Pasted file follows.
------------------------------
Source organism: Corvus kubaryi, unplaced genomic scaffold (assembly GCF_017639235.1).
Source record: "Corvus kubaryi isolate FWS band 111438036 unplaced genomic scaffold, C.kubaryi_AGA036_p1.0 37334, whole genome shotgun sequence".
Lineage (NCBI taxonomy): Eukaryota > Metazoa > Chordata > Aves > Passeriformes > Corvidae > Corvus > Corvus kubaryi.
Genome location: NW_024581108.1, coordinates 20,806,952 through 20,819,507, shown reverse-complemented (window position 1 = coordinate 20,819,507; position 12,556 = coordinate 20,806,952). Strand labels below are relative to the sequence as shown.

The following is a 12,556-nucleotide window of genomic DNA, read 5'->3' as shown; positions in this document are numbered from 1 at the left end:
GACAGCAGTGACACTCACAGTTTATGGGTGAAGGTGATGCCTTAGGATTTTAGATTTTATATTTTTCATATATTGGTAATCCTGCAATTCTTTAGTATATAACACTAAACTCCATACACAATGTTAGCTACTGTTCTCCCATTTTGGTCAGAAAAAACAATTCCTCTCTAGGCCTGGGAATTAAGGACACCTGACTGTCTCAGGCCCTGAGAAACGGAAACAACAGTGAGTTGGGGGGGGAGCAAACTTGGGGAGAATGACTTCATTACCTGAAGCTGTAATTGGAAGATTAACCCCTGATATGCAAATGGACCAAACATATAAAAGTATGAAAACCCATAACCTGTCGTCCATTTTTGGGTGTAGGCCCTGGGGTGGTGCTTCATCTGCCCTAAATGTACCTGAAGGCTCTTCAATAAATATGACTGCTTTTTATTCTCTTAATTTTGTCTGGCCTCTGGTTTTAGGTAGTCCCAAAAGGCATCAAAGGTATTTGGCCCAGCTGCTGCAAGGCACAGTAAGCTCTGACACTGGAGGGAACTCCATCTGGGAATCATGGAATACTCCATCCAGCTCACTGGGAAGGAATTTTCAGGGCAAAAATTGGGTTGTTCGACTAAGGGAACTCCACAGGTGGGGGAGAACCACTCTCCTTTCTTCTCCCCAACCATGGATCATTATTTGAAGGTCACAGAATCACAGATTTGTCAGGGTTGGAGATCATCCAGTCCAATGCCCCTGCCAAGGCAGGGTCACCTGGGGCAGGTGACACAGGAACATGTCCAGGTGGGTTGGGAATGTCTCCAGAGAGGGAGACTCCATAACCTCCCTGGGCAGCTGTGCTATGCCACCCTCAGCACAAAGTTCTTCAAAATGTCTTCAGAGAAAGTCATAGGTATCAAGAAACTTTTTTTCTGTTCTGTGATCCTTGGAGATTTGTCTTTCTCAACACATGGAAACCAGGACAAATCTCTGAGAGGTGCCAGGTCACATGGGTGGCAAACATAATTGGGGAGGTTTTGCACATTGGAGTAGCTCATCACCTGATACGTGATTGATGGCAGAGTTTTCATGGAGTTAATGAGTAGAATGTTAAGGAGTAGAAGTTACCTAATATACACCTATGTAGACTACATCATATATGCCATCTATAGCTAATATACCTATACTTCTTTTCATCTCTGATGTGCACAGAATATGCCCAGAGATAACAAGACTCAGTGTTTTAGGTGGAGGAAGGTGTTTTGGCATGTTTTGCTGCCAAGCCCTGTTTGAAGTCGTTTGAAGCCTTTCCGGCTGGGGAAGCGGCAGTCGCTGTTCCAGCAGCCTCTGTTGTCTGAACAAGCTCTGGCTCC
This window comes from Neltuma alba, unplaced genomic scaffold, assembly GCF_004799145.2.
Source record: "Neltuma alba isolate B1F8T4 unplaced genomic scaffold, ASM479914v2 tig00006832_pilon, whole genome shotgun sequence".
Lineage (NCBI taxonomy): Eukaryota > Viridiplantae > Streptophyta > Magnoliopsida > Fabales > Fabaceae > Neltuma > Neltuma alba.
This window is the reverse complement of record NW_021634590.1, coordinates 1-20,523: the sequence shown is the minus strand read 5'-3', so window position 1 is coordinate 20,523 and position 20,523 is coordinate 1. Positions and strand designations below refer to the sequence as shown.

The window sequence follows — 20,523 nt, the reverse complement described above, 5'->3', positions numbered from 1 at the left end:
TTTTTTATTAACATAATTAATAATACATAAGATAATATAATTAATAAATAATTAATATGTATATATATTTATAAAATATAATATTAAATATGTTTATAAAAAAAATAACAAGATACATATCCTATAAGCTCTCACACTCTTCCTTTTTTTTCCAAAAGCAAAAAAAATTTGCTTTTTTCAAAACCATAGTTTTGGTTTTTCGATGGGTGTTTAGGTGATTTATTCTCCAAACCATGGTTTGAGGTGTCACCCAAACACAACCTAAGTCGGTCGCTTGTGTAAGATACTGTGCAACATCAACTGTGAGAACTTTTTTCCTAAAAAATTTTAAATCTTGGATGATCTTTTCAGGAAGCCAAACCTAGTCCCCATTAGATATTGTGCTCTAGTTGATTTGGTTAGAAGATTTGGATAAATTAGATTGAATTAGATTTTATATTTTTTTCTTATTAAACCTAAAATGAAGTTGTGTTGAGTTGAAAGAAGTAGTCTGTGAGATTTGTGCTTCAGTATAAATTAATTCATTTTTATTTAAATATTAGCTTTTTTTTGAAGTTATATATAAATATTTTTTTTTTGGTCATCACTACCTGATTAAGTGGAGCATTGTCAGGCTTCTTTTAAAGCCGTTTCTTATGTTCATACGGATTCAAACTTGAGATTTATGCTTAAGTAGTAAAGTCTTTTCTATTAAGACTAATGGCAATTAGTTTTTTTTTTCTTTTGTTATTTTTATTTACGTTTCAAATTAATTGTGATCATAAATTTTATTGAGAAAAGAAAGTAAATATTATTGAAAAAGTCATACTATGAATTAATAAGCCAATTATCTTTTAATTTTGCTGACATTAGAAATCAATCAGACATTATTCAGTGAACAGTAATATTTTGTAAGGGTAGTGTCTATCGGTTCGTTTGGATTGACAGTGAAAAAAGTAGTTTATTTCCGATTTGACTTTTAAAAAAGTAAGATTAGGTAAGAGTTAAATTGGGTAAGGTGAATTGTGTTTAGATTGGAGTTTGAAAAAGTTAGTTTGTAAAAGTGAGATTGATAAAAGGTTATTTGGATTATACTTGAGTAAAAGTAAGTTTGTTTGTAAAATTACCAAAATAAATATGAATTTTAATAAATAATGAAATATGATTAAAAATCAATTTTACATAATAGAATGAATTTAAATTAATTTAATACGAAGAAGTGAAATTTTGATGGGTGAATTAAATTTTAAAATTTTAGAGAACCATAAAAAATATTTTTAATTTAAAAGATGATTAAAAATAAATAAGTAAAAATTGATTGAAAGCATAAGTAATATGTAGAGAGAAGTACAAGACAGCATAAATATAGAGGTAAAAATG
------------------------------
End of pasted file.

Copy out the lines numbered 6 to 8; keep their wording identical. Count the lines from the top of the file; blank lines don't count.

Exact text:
GACAGCAGTGACACTCACAGTTTATGGGTGAAGGTGATGCCTTAGGATTTTAGATTTTATATTTTTCATATATTGGTAATCCTGCAATTCTTTAGTATATAACACTAAACTCCATACACAATGTTAGCTACTGTTCTCCCATTTTGGTCAGAAAAAACAATTCCTCTCTAGGCCTGGGAATTAAGGACACCTGACTGTCTCAGGCCCTGAGAAACGGAAACAACAGTGAGTTGGGGGGGGAGCAAACTTGGGGAGAATGACTTCATTACCTGAAGCTGTAATTGGAAGATTAACCCCTGATATGCAAATGGACCAAACATATAAAAGTATGAAAACCCATAACCTGTCGTCCATTTTTGGGTGTAGGCCCTGGGGTGGTGCTTCATCTGCCCTAAATGTACCTGAAGGCTCTTCAATAAATATGACTGCTTTTTATTCTCTTAATTTTGTCTGGCCTCTGGTTTTAGGTAGTCCCAAAAGGCATCAAAGGTATTTGGCCCAGCTGCTGCAAGGCACAGTAAGCTCTGACACTGGAGGGAACTCCATCTGGGAATCATGGAATACTCCATCCAGCTCACTGGGAAGGAATTTTCAGGGCAAAAATTGGGTTGTTCGACTAAGGGAACTCCACAGGTGGGGGAGAACCACTCTCCTTTCTTCTCCCCAACCATGGATCATTATTTGAAGGTCACAGAATCACAGATTTGTCAGGGTTGGAGATCATCCAGTCCAATGCCCCTGCCAAGGCAGGGTCACCTGGGGCAGGTGACACAGGAACATGTCCAGGTGGGTTGGGAATGTCTCCAGAGAGGGAGACTCCATAACCTCCCTGGGCAGCTGTGCTATGCCACCCTCAGCACAAAGTTCTTCAAAATGTCTTCAGAGAAAGTCATAGGTATCAAGAAACTTTTTTTCTGTTCTGTGATCCTTGGAGATTTGTCTTTCTCAACACATGGAAACCAGGACAAATCTCTGAGAGGTGCCAGGTCACATGGGTGGCAAACATAATTGGGGAGGTTTTGCACATTGGAGTAGCTCATCACCTGATACGTGATTGATGGCAGAGTTTTCATGGAGTTAATGAGTAGAATGTTAAGGAGTAGAAGTTACCTAATATACACCTATGTAGACTACATCATATATGCCATCTATAGCTAATATACCTATACTTCTTTTCATCTCTGATGTGCACAGAATATGCCCAGAGATAACAAGACTCAGTGTTTTAGGTGGAGGAAGGTGTTTTGGCATGTTTTGCTGCCAAGCCCTGTTTGAAGTCGTTTGAAGCCTTTCCGGCTGGGGAAGCGGCAGTCGCTGTTCCAGCAGCCTCTGTTGTCTGAACAAGCTCTGGCTCC
This window comes from Neltuma alba, unplaced genomic scaffold, assembly GCF_004799145.2.
Source record: "Neltuma alba isolate B1F8T4 unplaced genomic scaffold, ASM479914v2 tig00006832_pilon, whole genome shotgun sequence".